How Glaciers Shape the Land
As they move over land, glaciers act like bulldozers. They push aside and forward any loose materials they encounter. Eroded sediments pile up along a glacier’s sides, as shown in the image below. Glaciers also weather and erode rock. When glacial ice melts, water flows into cracks in rocks. Later, the water refreezes in these cracks, expands, and splits the rock into pieces. These rock pieces are then lifted out by the glacier. This process results in boulders, gravel, and sand being caught by the bottom and sides of a glacier.
As the glacier moves forward, rock fragments and sand at its base scrape the soil and bedrock. These rock fragments erode even more material than ice could alone. When bedrock is gouged by dragged rock fragments, marks are left behind. These marks, called striations, are parallel scars or scratches (see image below). Striations show in which direction the glacier moved.
Evidence of Valley Glaciers
If you visit the mountains, you can tell whether valley glaciers existed there. Valley glaciers erode bowl-shaped basins, called cirques, in the sides of mountains. Sometimes two or more glaciers erode a mountain summit from several directions. This can form a ridge called an arête, or a sharpened peak called a horn. The image below shows all these land- forms. They are evidence of valley glaciers.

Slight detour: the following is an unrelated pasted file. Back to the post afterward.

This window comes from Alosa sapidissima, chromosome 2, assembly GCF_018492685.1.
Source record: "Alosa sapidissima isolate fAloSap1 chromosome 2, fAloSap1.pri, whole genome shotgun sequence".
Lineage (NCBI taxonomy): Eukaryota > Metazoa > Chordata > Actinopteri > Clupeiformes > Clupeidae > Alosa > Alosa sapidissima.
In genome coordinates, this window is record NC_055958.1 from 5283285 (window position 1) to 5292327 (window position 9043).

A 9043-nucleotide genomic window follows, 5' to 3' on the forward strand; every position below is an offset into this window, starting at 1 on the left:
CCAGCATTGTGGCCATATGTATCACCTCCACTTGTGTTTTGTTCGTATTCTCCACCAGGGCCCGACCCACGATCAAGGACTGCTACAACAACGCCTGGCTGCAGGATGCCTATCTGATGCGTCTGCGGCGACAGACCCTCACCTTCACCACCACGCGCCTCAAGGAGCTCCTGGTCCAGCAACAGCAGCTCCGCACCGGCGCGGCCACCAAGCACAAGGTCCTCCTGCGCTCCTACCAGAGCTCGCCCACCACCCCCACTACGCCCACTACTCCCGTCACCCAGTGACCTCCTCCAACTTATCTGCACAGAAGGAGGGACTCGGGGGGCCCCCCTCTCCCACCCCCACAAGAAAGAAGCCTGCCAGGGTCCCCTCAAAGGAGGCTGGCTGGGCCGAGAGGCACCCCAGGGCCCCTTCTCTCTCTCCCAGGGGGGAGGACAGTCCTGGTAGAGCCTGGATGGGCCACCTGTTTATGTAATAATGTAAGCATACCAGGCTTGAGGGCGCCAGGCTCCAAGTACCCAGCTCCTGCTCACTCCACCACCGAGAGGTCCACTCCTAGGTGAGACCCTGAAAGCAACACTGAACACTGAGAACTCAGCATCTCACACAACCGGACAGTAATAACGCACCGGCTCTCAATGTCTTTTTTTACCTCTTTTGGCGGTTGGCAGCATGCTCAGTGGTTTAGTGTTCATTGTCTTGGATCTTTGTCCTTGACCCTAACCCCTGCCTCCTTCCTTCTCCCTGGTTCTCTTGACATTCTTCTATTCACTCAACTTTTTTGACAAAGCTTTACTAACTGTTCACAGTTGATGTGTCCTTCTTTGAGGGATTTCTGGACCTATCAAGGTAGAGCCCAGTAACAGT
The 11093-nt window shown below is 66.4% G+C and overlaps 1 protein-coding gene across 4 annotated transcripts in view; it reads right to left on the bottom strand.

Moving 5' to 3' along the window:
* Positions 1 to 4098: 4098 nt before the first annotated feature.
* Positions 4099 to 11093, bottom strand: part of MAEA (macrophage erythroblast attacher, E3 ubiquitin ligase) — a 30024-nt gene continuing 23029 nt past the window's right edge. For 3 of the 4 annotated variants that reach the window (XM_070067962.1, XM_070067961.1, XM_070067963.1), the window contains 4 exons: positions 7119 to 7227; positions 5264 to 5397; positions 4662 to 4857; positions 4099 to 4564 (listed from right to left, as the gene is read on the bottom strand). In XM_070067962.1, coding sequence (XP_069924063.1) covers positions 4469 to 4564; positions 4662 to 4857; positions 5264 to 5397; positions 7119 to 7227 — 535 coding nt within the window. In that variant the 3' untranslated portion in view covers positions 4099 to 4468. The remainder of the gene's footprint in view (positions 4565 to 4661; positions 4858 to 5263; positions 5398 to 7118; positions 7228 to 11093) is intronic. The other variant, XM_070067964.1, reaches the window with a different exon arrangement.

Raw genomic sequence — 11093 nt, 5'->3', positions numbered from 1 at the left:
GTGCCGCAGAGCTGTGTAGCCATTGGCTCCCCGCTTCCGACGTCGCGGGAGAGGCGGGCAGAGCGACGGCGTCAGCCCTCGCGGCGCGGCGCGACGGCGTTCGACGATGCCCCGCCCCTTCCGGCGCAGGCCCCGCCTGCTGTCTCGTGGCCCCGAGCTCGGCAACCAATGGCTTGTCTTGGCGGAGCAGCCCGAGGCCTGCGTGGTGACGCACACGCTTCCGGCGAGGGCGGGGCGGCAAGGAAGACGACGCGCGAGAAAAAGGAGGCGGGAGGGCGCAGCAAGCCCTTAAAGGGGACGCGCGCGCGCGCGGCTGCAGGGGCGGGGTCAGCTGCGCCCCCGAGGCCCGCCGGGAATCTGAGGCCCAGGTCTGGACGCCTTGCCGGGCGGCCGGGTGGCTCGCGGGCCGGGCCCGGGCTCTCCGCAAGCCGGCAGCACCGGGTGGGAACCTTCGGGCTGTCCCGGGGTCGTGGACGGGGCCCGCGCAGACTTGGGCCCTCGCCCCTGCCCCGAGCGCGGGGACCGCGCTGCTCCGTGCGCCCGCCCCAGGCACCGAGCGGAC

When glaciers begin to melt, they no longer have enough energy to carry much sediment. The sediment is deposited on the land. When the glacier slows down, a jumble of boulders, sand, clay, and silt drops from its base. This mixture of different-sized sediments is called till.
Till is also deposited in front of a glacier when it stops moving forward. Unlike the till that drops from a glacier’s base, this second type of deposit does not cover a wide area. Because it is made of the rocks and soil that the glacier has been pushing along, it looks like a big ridge of material left behind by a bulldozer. Such a ridge is called a moraine.
When more snow melts than accumulates, the glacier starts to melt and retreat. Material deposited by the meltwater from a glacier is called outwash. Outwash is shown in the image below. The meltwater carries sediments and deposits them in layers, sometimes in the shape of a fan. Another type of outwash deposit looks like a long, winding ridge. This deposit forms beneath a melting glacier when meltwater forms a river within the ice. This river carries sand and gravel and deposits them within its channel. When the glacier melts, a winding ridge of sand and gravel is left behind. This winding ridge is called an esker (see image below).
Meltwater is water formed in the summer from melting snow and ice, this water carves channels through glaciers and some can form streams that flow to the surface of the ice. Likewise, sometimes a rounded drain is formed in the ice from these waters, these are referred to as millwells.
The Importance of Glaciers
One of the most important features of glaciers is that they act like natural reservoirs. Glaciers collect snow and ice and gradually release these waters as meltwater back into the river systems. These meltwaters are rather consistent and allow us and other animals a constant supply of water.